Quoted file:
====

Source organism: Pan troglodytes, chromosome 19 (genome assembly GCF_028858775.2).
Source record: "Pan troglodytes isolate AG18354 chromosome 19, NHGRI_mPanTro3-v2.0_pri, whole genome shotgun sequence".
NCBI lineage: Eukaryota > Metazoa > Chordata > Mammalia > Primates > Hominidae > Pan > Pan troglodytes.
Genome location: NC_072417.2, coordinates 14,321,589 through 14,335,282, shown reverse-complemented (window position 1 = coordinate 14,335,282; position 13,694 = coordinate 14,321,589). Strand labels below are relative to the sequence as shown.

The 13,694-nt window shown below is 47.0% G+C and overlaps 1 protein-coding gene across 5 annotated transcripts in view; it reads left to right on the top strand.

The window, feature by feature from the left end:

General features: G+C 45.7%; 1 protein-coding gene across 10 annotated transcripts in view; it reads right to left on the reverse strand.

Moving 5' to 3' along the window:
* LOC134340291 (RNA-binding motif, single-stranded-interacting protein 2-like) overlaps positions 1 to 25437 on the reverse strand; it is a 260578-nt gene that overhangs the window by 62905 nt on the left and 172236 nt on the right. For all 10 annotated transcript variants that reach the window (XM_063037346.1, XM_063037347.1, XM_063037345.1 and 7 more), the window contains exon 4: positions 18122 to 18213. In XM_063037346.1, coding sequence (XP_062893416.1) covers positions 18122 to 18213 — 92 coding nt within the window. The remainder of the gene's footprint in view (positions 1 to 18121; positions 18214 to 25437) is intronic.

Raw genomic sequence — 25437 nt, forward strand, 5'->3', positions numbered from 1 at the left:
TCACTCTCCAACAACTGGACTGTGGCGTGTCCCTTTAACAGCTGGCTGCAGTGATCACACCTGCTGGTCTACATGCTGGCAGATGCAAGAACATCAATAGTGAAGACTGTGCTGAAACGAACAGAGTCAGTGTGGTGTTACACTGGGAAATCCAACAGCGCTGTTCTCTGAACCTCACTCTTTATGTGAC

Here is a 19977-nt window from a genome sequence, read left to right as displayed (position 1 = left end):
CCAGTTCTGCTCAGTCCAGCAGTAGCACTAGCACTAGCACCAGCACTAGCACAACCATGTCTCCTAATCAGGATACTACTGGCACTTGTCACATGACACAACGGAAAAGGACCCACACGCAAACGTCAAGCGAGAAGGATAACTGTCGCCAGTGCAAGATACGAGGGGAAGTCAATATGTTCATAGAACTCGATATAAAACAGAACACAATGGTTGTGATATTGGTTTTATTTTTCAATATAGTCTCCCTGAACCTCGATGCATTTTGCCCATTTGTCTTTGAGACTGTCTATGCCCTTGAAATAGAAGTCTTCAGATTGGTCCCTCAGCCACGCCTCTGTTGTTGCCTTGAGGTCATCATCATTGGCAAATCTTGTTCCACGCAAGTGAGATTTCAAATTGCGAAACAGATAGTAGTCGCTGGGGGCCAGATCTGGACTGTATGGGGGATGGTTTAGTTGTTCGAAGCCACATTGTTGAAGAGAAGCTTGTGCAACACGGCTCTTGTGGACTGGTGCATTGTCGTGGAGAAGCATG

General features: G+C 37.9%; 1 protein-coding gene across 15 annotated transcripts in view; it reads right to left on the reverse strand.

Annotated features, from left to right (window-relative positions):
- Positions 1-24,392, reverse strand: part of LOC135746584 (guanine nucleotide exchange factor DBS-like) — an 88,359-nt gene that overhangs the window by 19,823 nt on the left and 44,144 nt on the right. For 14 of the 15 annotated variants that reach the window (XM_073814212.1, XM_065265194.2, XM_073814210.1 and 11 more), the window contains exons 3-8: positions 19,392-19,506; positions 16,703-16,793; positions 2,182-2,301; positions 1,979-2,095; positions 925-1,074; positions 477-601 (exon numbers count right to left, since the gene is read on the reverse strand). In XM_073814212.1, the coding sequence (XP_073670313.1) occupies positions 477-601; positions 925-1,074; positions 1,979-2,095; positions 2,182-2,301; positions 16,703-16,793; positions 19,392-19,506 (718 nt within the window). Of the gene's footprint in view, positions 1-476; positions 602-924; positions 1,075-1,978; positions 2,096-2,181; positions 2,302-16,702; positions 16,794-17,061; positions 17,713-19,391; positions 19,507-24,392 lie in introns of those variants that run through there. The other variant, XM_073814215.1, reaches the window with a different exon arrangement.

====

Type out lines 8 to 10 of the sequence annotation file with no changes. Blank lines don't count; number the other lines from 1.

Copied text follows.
Moving 5' to 3' along the window:
* LOC134340291 (RNA-binding motif, single-stranded-interacting protein 2-like) overlaps positions 1 to 25437 on the reverse strand; it is a 260578-nt gene that overhangs the window by 62905 nt on the left and 172236 nt on the right. For all 10 annotated transcript variants that reach the window (XM_063037346.1, XM_063037347.1, XM_063037345.1 and 7 more), the window contains exon 4: positions 18122 to 18213. In XM_063037346.1, coding sequence (XP_062893416.1) covers positions 18122 to 18213 — 92 coding nt within the window. The remainder of the gene's footprint in view (positions 1 to 18121; positions 18214 to 25437) is intronic.

Raw genomic sequence — 25437 nt, forward strand, 5'->3', positions numbered from 1 at the left: